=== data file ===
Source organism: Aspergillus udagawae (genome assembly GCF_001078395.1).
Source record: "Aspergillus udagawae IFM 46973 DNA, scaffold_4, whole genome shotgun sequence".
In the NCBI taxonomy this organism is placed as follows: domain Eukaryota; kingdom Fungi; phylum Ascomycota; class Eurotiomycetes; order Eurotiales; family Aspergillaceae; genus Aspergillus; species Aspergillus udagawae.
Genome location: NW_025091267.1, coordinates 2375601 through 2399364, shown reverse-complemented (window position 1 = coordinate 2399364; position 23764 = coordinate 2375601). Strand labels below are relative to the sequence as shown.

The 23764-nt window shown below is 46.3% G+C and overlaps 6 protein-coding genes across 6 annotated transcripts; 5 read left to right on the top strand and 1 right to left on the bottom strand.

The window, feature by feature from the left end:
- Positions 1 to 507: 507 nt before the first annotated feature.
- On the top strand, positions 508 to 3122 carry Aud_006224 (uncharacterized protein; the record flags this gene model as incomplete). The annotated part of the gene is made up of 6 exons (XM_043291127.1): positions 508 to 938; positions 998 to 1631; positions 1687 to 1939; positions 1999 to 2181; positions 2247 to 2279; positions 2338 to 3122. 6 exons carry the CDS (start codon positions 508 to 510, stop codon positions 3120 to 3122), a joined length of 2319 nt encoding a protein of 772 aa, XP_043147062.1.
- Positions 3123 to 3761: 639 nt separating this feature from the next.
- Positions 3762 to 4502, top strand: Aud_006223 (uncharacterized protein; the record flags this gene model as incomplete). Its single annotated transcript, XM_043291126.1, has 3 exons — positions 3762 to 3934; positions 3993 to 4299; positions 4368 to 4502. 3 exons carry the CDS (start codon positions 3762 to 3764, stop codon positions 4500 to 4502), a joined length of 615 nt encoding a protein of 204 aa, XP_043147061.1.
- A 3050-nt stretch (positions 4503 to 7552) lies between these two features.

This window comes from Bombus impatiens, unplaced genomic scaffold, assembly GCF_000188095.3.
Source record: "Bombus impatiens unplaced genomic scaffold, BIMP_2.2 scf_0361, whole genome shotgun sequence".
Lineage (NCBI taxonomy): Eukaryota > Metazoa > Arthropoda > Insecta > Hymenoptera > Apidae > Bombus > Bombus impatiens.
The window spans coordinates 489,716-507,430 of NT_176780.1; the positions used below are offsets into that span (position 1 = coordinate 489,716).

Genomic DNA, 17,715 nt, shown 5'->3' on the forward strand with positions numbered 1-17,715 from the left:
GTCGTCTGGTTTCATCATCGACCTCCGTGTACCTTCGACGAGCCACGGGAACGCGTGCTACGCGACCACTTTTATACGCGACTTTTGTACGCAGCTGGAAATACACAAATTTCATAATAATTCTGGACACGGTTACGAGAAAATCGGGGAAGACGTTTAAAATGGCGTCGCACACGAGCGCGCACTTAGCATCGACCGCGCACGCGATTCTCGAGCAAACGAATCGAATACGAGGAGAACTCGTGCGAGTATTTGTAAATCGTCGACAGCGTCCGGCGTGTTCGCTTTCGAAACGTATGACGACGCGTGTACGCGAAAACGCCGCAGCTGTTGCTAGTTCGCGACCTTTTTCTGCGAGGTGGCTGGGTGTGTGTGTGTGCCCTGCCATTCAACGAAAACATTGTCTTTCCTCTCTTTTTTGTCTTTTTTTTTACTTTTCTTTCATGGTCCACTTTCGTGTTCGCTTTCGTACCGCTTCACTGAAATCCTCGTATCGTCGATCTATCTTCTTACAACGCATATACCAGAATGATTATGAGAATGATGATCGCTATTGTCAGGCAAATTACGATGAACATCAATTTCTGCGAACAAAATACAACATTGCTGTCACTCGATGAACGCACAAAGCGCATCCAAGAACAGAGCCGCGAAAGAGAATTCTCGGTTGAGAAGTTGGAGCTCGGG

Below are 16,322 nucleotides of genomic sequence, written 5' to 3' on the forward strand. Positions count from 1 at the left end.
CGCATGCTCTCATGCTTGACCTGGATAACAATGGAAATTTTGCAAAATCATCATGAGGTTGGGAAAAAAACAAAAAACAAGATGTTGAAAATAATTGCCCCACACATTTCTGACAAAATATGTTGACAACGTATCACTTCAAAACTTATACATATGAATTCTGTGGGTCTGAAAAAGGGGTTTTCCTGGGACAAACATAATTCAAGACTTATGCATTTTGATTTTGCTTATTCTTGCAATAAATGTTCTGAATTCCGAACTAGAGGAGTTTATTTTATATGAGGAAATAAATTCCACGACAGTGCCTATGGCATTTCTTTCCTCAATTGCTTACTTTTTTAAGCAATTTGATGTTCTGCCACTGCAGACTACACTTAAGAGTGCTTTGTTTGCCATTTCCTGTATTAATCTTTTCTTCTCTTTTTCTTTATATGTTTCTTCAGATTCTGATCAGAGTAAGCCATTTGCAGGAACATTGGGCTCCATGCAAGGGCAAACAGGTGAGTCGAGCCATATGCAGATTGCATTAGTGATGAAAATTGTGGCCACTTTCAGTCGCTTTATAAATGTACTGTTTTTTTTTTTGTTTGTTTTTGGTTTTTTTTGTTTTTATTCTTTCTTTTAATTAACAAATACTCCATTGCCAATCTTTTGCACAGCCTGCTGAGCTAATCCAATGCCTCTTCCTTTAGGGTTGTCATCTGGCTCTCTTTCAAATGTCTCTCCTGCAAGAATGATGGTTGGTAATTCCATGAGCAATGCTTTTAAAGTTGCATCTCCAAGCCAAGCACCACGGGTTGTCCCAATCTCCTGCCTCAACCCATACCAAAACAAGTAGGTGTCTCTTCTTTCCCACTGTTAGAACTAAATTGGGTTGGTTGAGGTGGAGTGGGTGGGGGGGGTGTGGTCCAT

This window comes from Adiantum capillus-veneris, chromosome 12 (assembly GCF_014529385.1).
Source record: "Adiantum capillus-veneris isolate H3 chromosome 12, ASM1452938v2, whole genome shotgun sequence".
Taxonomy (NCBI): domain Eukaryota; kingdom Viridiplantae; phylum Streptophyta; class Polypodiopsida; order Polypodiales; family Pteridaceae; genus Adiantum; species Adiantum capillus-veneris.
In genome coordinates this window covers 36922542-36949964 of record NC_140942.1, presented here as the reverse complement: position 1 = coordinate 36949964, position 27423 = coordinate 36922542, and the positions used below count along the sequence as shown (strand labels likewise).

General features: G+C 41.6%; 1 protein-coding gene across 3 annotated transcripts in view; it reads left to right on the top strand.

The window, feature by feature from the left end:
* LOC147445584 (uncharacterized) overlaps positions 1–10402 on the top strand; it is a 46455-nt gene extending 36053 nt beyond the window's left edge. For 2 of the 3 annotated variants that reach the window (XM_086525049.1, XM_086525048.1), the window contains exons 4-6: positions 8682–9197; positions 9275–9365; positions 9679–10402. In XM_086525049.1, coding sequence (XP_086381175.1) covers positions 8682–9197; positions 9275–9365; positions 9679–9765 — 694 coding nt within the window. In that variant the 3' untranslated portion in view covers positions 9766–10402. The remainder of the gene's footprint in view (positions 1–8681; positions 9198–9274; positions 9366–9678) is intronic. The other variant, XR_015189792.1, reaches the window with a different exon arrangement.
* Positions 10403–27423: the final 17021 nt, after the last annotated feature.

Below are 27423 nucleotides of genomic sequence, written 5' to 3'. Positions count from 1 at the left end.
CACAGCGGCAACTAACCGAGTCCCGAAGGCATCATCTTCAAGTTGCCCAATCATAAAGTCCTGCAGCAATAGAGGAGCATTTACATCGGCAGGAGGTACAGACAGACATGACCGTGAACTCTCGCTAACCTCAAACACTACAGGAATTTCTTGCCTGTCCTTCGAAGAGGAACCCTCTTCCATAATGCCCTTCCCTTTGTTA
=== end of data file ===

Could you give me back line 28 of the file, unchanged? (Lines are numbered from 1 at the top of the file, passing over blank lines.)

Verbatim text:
Below are 27423 nucleotides of genomic sequence, written 5' to 3'. Positions count from 1 at the left end.